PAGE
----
Fonterra units start trading on Friday. Photo by Sally Rae.
Fonterra units have been valued at the top of the range
at $5.50 each but demand is expected to push them up even
further when trading begins on the NZX on Friday.
The size of the fund ensures it moves straight into the
NZX-50, being larger than the market capitalisation of
Hallenstein Glasson and smaller than Freightways.
As a result of the strong interest in the Fonterra units, the
so-called fund will launch at a size of $525 million. There
is expected to be a mixture of farmers selling into the fund
with Fonterra making up the difference in units but the split
was not revealed yesterday.
It appeared that Fonterra had provided all of the 95.5
million shares into the fund, on figures supplied in the
The range provided in the prospectus was between $4.50 and
$5.50. Yesterday, Fonterra would have issued new shares at
In a move bound to cause angst among some New Zealanders, 42%
of the fund, or $220 million, was sold to institutions based
The remaining 58% of units were allocated to New Zealand
retail and institutional investors, as well as "Friends of
Fonterra", which include Bonlac Supply Co.
The Otago Daily Times understands sharebrokers had
their orders drastically scaled back, with some receiving
less than 20% of their orders. That could see the price of
the units pushed up even further on Friday.
Potential investors had paid their money before the
allocation so were allocated $10,000 of shares rather than
Existing dairy farmers with 100% of their shares intact saw
their value rise by $1 a share yesterday. For example, a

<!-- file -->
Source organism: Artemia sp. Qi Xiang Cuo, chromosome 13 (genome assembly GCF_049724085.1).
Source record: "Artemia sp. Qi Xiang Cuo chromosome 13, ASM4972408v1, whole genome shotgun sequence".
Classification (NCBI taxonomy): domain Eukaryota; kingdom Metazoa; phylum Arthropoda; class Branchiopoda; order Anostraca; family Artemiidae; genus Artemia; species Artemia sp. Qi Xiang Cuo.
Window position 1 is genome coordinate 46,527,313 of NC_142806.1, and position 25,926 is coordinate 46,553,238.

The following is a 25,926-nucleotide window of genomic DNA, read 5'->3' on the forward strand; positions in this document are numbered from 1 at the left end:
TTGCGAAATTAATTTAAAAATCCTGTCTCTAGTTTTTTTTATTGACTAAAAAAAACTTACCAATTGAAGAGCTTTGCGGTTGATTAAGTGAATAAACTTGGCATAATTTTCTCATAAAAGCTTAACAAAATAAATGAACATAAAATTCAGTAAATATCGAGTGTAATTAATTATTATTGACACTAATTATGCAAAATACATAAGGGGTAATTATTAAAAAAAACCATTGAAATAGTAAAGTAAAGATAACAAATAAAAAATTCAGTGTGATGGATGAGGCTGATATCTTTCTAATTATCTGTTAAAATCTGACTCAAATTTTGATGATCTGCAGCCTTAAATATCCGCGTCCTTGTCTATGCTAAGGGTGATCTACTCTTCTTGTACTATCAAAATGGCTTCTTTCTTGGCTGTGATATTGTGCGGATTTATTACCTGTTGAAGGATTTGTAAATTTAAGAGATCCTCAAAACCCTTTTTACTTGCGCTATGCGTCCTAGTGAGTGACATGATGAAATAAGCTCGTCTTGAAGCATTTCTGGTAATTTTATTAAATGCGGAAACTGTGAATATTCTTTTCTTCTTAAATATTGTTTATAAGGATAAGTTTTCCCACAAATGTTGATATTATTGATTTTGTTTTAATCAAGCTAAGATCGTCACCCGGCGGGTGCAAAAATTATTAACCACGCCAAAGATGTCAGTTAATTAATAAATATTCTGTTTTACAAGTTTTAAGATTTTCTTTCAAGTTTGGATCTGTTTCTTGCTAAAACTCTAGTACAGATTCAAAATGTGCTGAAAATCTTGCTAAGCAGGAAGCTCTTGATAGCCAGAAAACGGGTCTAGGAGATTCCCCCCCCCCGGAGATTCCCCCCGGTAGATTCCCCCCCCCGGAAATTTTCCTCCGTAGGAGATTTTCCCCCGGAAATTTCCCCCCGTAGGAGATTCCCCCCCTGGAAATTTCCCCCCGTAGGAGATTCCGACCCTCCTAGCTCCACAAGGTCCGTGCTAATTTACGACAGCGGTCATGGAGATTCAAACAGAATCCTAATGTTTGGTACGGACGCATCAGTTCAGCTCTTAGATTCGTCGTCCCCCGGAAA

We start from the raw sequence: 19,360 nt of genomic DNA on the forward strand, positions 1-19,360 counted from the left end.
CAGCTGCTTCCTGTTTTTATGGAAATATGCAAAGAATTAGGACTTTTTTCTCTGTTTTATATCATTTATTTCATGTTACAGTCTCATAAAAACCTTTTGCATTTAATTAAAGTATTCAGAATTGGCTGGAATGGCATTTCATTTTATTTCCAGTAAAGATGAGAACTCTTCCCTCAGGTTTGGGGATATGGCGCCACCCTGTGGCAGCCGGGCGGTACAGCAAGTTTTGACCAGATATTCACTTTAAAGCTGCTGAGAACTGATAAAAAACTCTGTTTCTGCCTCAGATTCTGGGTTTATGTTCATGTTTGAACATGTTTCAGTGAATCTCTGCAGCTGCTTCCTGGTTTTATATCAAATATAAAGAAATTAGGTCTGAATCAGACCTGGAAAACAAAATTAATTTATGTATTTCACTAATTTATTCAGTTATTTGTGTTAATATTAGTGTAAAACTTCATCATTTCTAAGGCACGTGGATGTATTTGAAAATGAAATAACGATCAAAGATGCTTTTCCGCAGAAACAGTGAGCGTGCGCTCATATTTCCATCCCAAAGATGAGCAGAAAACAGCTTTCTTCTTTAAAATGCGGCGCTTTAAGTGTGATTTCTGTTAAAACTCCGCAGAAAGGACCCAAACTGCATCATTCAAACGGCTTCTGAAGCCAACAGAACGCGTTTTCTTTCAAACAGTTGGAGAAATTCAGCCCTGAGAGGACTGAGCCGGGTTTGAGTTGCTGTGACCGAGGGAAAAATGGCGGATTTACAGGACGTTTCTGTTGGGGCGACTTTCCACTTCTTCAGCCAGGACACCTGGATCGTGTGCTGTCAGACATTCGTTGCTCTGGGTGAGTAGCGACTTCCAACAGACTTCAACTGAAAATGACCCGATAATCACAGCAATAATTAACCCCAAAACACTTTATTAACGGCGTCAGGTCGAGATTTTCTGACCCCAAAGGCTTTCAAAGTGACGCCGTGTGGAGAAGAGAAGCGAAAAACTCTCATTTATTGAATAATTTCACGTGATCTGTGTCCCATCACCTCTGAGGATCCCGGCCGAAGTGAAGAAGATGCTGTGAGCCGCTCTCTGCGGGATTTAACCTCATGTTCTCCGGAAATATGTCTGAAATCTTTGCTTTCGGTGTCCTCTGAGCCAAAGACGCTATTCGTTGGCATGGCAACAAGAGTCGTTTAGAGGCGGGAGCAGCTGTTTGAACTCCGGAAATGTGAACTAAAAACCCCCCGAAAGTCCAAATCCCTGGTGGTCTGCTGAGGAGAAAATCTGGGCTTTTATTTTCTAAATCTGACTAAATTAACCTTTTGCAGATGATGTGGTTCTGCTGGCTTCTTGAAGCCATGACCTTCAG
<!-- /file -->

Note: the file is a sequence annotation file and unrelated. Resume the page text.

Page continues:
farmer with 250,000kg of milk solids and 250,000 shares
gained an extra $250,000 in capital value. That will,
theoretically, lower their indebtedness to banks.
Fonterra chairman Sir Henry van der Heyden said in a
statement that the final price was positive news for farmer
Chief executive Theo Spierings said investors recognised
there was some complexity in the structure of Trading Among
Farmers (Taf), but there was strong acknowledgement of
Fonterra's leading position and clear growth strategy.
More than 2500 members of the "Fonterra family", as well as
around 7000 retail and institutional investors had taken the
opportunity to gain exposure to the dairy sector.
"With an initial fund size of $525 million, we have been able
to ensure that those eligible under the Friends of Fonterra
and Bonlac Supply Co categories will receive their requested
Mr Spierings said Fonterra was pleased the allocations
reflected the co-operative's objectives.
The majority of units were held by New Zealanders.
"We have a good balance between retail investors, who are
more likely to hold on to their units, and professional
offshore and New Zealand investors, who are likely to
actively trade units and provide liquidity in the fund," he
Trading among farmers
Fonterra issues shares to farmer shareholders when milk
production increases and is obliged to redeem them if the
farmer shareholder stops supplying milk to Fonterra or their
milk production reduces.
The economic rights of a share are the rights to receive
dividends and other economic benefits, as well as other
rights derived from owning a share. These do not include the
right to hold legal title to the share or to exercise voting
rights in Fonterra, except in very limited circumstances. The
economic rights of the shares are held on trust for the fund.